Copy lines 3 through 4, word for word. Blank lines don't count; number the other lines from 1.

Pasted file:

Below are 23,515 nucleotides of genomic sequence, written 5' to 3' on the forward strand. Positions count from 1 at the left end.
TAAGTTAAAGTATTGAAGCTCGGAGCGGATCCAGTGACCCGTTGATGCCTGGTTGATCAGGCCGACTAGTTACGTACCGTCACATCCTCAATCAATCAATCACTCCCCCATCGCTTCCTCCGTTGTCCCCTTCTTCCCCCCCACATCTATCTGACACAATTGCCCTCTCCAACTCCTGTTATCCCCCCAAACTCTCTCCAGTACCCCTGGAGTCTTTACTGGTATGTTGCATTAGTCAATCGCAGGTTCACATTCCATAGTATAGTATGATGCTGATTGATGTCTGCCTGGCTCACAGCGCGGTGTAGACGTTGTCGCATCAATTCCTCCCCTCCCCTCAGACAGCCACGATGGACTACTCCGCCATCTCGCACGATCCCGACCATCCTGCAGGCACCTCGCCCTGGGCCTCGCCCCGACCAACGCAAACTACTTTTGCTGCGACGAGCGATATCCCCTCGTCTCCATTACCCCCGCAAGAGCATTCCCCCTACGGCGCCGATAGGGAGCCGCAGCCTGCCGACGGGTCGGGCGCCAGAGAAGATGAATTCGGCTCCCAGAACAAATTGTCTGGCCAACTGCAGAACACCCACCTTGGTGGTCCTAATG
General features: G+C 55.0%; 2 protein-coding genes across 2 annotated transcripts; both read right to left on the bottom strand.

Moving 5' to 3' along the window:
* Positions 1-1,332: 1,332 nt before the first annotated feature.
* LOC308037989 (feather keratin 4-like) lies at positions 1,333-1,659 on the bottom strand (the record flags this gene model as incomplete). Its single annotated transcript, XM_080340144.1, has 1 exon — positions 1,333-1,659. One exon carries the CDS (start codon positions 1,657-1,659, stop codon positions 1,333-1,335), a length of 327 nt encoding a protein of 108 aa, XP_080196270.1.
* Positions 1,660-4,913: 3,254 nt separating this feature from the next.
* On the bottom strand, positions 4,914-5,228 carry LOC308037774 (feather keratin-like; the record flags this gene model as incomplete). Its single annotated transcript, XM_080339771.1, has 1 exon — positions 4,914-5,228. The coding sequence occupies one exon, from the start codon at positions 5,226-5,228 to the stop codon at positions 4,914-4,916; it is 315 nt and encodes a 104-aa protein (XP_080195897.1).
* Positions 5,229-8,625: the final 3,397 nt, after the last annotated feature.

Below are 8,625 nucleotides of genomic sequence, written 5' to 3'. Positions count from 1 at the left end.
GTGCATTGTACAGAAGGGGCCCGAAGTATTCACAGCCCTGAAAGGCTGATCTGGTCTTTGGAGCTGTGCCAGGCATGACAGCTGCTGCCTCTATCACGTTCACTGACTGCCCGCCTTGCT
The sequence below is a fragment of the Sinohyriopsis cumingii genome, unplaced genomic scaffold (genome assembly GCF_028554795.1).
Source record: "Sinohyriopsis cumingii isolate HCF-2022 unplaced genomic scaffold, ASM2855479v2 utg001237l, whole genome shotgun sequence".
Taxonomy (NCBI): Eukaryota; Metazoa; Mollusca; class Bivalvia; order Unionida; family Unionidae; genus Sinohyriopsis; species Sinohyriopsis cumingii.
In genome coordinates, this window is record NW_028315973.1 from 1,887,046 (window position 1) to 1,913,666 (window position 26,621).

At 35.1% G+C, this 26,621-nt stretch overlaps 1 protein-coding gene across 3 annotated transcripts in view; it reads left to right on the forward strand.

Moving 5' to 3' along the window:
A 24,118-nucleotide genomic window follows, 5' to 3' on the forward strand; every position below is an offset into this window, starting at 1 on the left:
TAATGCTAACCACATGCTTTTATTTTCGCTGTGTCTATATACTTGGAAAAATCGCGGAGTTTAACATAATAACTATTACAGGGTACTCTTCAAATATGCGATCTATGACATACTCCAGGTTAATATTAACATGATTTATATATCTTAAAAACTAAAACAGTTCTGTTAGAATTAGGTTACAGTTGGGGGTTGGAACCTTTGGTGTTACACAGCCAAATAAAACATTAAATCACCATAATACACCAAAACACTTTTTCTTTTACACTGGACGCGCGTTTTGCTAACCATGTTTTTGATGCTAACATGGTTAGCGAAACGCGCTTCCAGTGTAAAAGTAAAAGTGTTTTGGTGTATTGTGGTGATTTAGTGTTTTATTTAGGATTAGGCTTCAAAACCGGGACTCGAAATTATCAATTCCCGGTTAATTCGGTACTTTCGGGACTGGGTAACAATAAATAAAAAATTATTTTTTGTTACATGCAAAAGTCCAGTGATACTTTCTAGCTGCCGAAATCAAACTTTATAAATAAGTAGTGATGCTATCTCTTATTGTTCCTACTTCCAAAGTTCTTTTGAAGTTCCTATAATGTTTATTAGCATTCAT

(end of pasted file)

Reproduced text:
General features: G+C 55.0%; 2 protein-coding genes across 2 annotated transcripts; both read right to left on the bottom strand.

Moving 5' to 3' along the window: